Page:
A man speaking more than 3000 miles away moved and uplifted me today as a Black woman and gave me hope for the future. He was eloquent, passionate, good looking and fervent in his desire to make history; to show what could be achieved with simple belief and faith in one's ability. His team expected 1000 people to turn up to hear him announce his candidacy for the presidency of the most powerful country in the world, but 15,000 actually made the journey to be part of history, fired by what was possible. I was one of the first to subscribe to Senator Barack Obama's online campaign a few weeks ago, though I am not an American. But I share one thing with Mr Obama, the belief that anything is possible if we just believe it, have faith in it and act upon it. I believe in the power of thoughts to get us where we want to go and Obama has obviously been exercising his thoughts, big time!
As a Black woman in the UK, there are a lot of things I admire about America, though I wouldn't live there, as I love Britain too much. But America certainly has that quality of personal encouragement and the fulfilment of dreams. Being successful might cost you an arm and a leg in financial terms, but there are lots of fellow dreamers who are only too willing to help you to achieve that dream, living vicariously through you to taste their own success too. America's vastness, immense opportunity and huge diversity inspire one to greatness and Barack Obama, a virtual unknown, is the living embodiment of what is possible when the time is right, the belief is high and the stars come together.
Terror and Crime
Britain sadly lacks such dreams and success for Black people. We hear about British Blacks only in negative terms of terror and crime from a tiny minority. No one from minority communities is positively highlighted regularly in the media, as they do with the members of the White majority, because very few minorities are in the media to give it an alternative view and to widen its appeal. But the media merely reflects the rest of British society in its negative treatment of those who are different. If you wish to see the true visibility of minorities in Britain, just cast your eyes around the entourage of the British Royal Family and that of the Prime Minister. The only face you might see which is Black will belong to the odd bodyguard. There will be few Black people of substance in these illustrious circles. But we are in the 21st century and minorities have been here for years. Yet, leadership at these heights, among people who are supposed to lead our Commonwealth, is crucial to unite the nation and to give a strong message of inclusion. A nation divided against itself cannot thrive in any way, it merely implodes from the inside.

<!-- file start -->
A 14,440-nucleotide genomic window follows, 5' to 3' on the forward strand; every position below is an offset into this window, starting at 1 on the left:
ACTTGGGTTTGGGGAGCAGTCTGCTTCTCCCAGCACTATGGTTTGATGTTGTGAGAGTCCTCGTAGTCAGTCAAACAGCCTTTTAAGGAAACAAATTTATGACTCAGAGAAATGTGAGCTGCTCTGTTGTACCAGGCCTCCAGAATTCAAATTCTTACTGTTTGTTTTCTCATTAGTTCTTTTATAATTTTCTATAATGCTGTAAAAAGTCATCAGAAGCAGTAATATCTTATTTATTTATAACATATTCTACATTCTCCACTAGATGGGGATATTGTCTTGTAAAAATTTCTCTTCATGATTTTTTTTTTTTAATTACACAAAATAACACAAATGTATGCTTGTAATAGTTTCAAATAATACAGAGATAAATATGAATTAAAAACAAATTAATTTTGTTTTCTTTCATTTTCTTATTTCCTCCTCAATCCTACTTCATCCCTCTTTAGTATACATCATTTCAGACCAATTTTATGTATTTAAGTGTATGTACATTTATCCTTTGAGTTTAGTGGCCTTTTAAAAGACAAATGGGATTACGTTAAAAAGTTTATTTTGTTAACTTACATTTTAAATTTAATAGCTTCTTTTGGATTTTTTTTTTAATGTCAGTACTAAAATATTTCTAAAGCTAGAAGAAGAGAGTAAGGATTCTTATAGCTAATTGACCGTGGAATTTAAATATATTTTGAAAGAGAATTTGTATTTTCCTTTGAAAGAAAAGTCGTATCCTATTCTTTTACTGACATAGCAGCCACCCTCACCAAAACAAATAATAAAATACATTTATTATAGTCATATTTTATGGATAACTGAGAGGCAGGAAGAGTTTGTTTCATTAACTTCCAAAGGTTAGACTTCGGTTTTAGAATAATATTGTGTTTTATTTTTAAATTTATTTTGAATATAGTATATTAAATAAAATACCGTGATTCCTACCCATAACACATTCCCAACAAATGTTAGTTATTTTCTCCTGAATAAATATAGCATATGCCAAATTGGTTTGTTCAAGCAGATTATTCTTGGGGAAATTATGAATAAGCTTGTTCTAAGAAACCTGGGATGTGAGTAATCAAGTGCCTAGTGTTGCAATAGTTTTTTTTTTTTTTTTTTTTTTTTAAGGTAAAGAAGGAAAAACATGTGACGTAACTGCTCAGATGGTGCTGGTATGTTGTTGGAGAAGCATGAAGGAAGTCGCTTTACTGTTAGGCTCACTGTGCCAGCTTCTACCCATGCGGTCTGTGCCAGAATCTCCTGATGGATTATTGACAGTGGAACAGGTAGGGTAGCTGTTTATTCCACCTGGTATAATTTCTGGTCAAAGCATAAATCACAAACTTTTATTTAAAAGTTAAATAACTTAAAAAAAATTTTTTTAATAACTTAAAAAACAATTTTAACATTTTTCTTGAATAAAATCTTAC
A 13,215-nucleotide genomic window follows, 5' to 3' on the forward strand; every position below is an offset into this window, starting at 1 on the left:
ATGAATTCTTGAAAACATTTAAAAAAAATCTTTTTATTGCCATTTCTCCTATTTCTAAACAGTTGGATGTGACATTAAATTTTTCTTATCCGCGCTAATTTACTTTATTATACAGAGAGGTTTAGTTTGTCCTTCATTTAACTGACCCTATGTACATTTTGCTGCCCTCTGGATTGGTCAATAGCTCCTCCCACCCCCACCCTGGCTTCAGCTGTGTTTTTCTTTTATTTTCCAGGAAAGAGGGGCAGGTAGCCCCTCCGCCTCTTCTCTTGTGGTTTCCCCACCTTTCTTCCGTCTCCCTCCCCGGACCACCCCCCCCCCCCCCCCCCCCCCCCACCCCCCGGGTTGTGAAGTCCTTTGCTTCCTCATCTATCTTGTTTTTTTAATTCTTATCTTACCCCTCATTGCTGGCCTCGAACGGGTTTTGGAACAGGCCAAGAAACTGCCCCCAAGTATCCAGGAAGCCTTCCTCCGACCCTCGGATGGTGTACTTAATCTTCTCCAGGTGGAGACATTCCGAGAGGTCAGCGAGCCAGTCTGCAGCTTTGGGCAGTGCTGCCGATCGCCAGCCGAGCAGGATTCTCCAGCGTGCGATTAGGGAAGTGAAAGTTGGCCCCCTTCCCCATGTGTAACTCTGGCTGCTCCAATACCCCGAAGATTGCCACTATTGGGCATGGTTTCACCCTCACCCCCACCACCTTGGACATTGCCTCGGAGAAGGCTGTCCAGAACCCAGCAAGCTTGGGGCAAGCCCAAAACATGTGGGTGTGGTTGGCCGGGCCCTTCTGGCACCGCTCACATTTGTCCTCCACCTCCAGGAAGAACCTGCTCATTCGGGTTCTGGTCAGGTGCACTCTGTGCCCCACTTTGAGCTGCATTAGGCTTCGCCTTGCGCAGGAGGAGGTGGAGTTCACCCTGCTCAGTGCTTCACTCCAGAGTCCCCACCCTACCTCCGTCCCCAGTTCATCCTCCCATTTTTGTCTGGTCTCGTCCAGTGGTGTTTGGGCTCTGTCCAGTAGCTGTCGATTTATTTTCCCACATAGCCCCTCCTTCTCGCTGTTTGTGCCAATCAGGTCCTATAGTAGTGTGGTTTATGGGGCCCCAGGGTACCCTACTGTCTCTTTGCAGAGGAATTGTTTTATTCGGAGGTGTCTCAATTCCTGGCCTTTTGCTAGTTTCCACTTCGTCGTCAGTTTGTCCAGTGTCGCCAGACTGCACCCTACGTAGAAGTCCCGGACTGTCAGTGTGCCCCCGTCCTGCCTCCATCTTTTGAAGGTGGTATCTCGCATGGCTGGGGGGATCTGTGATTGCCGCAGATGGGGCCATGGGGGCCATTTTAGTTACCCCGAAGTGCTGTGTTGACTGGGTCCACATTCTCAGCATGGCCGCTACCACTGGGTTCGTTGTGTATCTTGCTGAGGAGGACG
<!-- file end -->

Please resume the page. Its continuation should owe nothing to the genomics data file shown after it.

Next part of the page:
Britons talk a lot about our multicultural society, but Black talent stays hidden in its own community, a victim of fear, prejudice, lack of opportunity and sheer exclusion, clothed in invisibility and neglect, while deviance is trumpeted as the only Black and Asian achievement worth noting in the public arena. We are about 25 years behind America in the way we treat our diverse communities, still a very long way from a Black Prime Minister. Is change really possible among such entrenched institutional racism? Perhaps not in my lifetime.
After all, in 2007, the Local Government Association (LGA), based in London and avidly promoted by Mayor Livingston's office, has all 31 of its most senior officers being White, despite having 39% of minority staff working for it! The magnitude of this situation seems to have been lost on the Mayor's diversity team if we can have such a discriminatory situation in place, and posing as normal! This authority (which boasts itself as being "The UK's top government body") represents and advises every council in the UK, councils which serve a multicultural society. Yet not one of its minority workers has been deemed suitable for its highest positions to reflect this diversity. What message of competence is the LGA giving out to talented minorities, despite its office being based in our most diverse capital?
My pessimism is borne out by that incredible example of exclusion. But, like Senator Obama, I audaciously live in hope. My love for the UK and its potential does not permit me to accept otherwise. It would be too depressing.
Good luck, Senator. I have few doubts that when you reach the White House, you will also have changed an awful lot of perceptions about what is possible right across the world. And, who knows, even Britain, and its own minorities, might learn something of value from your courage and audacity. Thank you for sharing your vision in such a definitive way.